All too often, young people traverse the world with no clue about how to manage finances and save for the long term. With a good bit of real world experience myself, I am going to share some great tips to ensure financial stability for here and now, but most importantly, the future. Onwards!
1. Get outta debt
Pay off ALL consumer debt as soon as you can. Long term loans like student loans and car loans will obviously take longer, but credit card debt looms over your head like an ugly cloud. Bought a TV on your Best Buy card? Pay it off first. Using your Capital One credit card too much? Pay it off. Interest charges pain me. But nothing beats the psychological satisfaction of defeating devilish debt.
2. Build credit
GET A CREDIT CARD. And no, the debit/credit card doesn’t really count. Pay all your bills on time. Building a good credit history is seminal to your life’s goals. The difference between an average and excellent credit score can mean thousands of dollars when you buy your first home. But in order for banks to trust you, they need to see that you are responsible and mature enough to pay some bills.
3. Online and paperless
Do all of your banking online. The best thing I ever did was set up online bill pay. It’s quick, easy, and you never have to actually mail anything. Oh, and it’s free too through most major banks. Also, most banks have smartphone apps and some like Chase even let you deposit checks through your phone.
4. Monitor your situation like a hawk
Mint.com is an amazing resource for anyone. It’s brilliant really. The web site compiles all your financial accounts including debt in one place and updates DYNAMICALLY. All by itself. And you can even set up budgets for food, clothes, and bars. Then, it sends weekly updates, and they even have a free app for smartphones. It’s pretty awesome, not even gonna tell a lie.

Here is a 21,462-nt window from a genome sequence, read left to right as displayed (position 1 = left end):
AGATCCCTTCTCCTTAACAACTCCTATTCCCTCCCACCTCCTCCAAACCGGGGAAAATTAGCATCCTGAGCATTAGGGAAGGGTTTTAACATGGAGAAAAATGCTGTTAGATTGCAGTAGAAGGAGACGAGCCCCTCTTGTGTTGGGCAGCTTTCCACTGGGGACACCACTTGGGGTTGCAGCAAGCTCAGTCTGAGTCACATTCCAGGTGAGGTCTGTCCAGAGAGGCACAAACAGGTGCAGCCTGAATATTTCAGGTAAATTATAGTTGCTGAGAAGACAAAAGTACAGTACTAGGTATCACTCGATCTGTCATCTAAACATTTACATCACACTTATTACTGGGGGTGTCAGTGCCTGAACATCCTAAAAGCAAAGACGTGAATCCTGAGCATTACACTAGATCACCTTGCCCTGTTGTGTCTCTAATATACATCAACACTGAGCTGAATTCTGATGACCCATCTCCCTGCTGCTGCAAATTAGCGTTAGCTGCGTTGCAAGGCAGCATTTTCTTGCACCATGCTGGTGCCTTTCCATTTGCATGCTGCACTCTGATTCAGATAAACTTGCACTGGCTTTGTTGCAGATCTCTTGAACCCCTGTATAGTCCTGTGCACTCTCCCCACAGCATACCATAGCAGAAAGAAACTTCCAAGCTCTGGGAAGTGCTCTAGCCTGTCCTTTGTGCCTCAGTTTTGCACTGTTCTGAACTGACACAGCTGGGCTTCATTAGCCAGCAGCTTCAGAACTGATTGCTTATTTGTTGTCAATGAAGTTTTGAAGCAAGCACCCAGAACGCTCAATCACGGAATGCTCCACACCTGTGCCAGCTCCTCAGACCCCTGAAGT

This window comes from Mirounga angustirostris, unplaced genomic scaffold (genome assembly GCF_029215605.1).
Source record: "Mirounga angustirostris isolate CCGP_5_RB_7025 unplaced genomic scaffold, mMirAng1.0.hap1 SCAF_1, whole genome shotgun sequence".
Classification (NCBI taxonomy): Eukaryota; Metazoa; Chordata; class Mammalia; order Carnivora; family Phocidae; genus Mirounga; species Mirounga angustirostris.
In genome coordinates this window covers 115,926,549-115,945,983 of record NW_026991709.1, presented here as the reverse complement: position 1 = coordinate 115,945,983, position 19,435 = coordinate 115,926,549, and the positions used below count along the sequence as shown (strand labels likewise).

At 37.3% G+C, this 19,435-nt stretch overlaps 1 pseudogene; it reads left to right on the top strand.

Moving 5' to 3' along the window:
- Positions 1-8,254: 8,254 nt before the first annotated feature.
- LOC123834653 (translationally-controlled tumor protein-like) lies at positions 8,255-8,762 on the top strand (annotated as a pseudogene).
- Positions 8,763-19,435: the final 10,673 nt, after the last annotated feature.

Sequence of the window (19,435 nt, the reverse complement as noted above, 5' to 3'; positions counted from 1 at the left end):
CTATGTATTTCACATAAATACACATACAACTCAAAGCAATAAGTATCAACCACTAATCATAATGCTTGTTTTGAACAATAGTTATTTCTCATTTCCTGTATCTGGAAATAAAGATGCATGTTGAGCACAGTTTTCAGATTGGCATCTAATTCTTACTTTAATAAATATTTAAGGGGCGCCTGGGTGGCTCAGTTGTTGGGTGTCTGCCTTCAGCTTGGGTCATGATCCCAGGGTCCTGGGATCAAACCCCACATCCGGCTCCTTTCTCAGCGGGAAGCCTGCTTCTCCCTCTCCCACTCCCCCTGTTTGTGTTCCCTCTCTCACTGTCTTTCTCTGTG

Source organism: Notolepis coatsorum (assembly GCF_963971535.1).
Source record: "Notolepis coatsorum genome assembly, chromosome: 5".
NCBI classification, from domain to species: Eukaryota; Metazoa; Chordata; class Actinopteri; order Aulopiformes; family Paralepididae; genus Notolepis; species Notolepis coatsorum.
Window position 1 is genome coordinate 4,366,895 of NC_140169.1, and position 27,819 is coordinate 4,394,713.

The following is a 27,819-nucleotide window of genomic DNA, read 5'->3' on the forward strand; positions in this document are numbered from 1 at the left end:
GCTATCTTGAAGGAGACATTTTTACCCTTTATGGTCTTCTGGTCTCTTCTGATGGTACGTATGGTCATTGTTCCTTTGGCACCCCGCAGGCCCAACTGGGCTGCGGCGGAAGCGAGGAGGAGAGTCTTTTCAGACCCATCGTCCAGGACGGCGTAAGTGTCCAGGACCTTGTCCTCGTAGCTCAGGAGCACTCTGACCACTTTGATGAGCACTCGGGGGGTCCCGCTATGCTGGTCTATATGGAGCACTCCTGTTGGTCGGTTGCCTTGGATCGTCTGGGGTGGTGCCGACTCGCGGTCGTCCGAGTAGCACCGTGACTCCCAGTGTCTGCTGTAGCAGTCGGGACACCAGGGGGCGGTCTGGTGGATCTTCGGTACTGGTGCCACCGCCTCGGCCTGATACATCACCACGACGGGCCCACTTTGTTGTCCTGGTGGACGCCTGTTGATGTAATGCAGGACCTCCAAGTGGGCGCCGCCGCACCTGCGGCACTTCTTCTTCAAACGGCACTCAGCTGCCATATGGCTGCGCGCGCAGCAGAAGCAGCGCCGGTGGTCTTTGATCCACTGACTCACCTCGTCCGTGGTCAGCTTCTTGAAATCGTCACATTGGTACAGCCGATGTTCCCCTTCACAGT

Additionally, get a free credit check online to make sure you don’t have outstanding unknown debts. Also, it’s good to know your credit rating just to know.
5. Know your limits and save
Open up MS Excel. on the left side, list your monthly income. On the right side, list your costs, but separate them using fixed vs. variable. Fixed costs are the same ones every month (rent, cable, internet, electricity) and variable costs are ever changing (food, clothes, “fun money”, etc.) Overestimate costs when unsure.
The remaining after you subtract your revenue minus costs is your disposable income. Try to save 1/2 of this by putting it in an online savings account (avoid brick and mortar banks – they usually offer less interest). I use Discover Bank. Also, you can set up automatic transfers from your checking account so it forces you to save. You can spend the other half on fun things like hobbies, entertainment, and impulse buys. Go ahead, live a little!
6. Last tidbits
* Aim to spend 1/3 or less of your income on rent. More than that and it’s not wise.
* 401K match = free money. If your company has it, do it. No brainer.
* Check your account often – knowledge about your financial situation is so important. Somewhere along the way to civilization, it became taboo to talk about money. Parents tend to be secretive about the family budget, so we never learned. Friends don’t want to seem aloof, so they rarely ask others what to do. Inquire. Gain knowledge. And as I paraphrase the timeless poet Snoop Dogg, make sure to keep your mind on your money and your money on your mind.